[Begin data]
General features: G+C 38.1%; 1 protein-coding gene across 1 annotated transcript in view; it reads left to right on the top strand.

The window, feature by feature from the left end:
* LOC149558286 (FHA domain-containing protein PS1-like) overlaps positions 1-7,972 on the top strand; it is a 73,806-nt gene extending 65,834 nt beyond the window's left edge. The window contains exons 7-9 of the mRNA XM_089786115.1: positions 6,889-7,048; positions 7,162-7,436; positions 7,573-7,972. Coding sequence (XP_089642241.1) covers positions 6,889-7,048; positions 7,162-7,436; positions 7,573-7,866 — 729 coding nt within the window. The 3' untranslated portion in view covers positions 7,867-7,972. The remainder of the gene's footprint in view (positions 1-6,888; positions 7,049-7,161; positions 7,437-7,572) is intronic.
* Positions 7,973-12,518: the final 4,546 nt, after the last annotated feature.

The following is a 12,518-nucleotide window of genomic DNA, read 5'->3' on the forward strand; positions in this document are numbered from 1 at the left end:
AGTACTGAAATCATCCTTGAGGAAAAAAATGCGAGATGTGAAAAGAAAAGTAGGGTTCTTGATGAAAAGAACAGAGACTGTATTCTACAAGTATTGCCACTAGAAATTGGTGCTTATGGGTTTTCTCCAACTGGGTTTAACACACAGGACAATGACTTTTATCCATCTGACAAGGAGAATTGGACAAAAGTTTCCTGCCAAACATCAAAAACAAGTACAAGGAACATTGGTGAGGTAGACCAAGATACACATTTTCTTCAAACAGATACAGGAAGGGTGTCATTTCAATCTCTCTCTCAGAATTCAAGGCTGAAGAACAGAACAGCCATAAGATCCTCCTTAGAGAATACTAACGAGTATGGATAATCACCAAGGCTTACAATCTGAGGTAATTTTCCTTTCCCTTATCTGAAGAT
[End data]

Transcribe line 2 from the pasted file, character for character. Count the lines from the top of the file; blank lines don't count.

The window, feature by feature from the left end: